following well established patterns, as it's the case with most of the
commercial cinema these days.
"Chunhyang" offers us a folk story in the traditional Korean style in which a singer is accompanied by a an instrument similar to our guitar and we learn about it as it enfolds mesmerized by the images one witnesses on the screen.
We saw "Chungyang" in its original release and caught with it again with it in DVD format recently. This movie is highly recommended to those looking for a different kind of story told magnificently by Kwon-Taek-I'm.
Introductory lines extracted from its trailer: "It will take you to a
you've never been and wrap you in a life time you've never lived. It is a
story of a governor's son favored by birth-right, and a courtesan's
daughter, Chunhyang, marked from birth. beautiful, sensual, innocent,
brought together by love, bound by loyalty, but torn apart by law. their
life became their legacy until their names became legend." A film of epic
beauty and eternal devotion of a broken heart that cannot be divided and a
heart that cannot be taken where"
There are a number of lines I found particularly worth meditating and deep thoughts. I didn't think this film would be a great film especially judging from its opening introduction where chants with singing were all I heard. Of course then I must remove the mentality of what a movie should be like set by Hollywood. Having done that, Chunhyang as well as the movie, has taught me a great lot of moral values, and wisdom, and not to mention loyalty. The number of people devoted to marriage and love these days are on the declining slope and it is in my opinion that modern thinking is to be blamed. However, these are two very different contexts. Truly, Chunhyang, is a very 2 hour inspiring film, in a different way from Hollywood.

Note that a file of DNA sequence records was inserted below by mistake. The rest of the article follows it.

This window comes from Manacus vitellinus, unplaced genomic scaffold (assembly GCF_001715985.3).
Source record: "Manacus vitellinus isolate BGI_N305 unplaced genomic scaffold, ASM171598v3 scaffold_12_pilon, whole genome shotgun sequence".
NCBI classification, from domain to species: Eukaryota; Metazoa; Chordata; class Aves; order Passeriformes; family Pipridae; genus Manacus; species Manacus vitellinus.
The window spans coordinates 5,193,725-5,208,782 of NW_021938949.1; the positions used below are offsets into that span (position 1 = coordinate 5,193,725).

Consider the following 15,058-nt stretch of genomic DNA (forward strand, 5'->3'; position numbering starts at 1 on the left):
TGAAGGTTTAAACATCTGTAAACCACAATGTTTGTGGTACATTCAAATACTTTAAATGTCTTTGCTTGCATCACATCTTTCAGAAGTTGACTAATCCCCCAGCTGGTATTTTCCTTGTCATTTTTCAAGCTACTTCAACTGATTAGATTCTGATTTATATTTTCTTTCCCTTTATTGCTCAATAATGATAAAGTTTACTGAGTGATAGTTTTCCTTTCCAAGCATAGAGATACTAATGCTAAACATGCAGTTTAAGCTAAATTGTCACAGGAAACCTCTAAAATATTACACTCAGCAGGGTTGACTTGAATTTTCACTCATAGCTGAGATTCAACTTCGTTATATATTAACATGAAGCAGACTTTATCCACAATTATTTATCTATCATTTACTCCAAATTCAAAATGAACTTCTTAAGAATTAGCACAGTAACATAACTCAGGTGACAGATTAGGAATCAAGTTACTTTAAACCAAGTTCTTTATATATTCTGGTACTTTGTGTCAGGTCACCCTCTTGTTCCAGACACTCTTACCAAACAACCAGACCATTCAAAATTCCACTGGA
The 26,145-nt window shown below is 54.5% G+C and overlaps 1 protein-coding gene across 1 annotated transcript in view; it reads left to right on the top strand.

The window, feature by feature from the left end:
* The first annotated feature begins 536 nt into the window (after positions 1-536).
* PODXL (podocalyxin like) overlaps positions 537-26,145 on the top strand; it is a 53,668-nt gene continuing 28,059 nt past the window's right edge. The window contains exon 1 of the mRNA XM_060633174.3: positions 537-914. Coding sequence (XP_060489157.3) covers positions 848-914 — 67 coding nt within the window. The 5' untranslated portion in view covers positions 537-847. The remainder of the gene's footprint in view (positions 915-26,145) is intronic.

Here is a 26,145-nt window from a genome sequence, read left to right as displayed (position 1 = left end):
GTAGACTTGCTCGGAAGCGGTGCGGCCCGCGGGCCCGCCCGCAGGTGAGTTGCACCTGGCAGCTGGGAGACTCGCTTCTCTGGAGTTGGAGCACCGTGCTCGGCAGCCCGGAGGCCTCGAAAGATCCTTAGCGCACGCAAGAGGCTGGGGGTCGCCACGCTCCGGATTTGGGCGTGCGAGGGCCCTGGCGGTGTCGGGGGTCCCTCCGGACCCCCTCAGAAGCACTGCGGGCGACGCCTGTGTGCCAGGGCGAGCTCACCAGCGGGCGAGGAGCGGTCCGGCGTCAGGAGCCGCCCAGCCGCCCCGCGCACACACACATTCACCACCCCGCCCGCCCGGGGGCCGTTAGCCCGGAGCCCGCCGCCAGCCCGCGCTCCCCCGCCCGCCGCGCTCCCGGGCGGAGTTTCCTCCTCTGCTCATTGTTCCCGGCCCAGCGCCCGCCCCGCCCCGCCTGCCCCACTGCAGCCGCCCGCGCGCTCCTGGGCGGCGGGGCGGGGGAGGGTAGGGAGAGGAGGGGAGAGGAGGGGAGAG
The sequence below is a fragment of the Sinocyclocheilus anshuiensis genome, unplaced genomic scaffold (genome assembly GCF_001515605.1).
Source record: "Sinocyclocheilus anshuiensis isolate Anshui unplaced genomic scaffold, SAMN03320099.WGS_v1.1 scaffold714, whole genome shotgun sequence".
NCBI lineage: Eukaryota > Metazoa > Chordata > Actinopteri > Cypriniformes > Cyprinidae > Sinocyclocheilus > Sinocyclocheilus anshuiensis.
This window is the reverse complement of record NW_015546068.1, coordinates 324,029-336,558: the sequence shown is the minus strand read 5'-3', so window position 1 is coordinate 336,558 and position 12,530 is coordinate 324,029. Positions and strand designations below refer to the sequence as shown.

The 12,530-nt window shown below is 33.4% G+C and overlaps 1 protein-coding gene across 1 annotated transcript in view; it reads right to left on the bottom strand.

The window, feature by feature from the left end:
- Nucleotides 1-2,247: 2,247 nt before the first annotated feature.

Its musics are as though playing with the strings of my heart. oh my god, so good! Enjoy!
I am a Korean linguist and use Korean movies to keep up on the language and have really fallen in love with them over the last few years. My current favorite is JSA, followed closely by Shiri. I just happened to catch Chunhyang on the Sundance channel and it was just not your typical "everybody dies" Korean dramatic movie. Although, what little I know of Korean culture seems to portray life as always having misfortunes,because thats just how life is, this movie was a pleasant surprise. It was kind of like Romeo and Juliet who forgot they were supposed to die. The "panjori" was excellent as well.
With the Korean story telling tradition performed on stage, it was a
interesting and novel way to tell the story. The story was beautiful and
the moving. I figure it to be a Korean fairy tale given its happy ending
and having a moral to the story.
I didn't find the story telling method completely successful. The music and drumming added tension to the film, but the Pansori seemed to intrude in the film too frequently, describing everything that is going on when it could be done visually, rendering many scenes as some sort of announcement, not letting the ambiance set in. The scene of the whipping seemed to be a little forced, having the camera show us various audience members crying, as if we don't know this is a dramatic situation. It might have worked better if they let the dialogue be spoken by the character Chunghyang instead of the Pansori, since the Pansori does not have much dynamic range in his voicing, being always loud. The character saying it while being whipped gives a different impression than the Pansori screaming it.
But all in all, still a good film.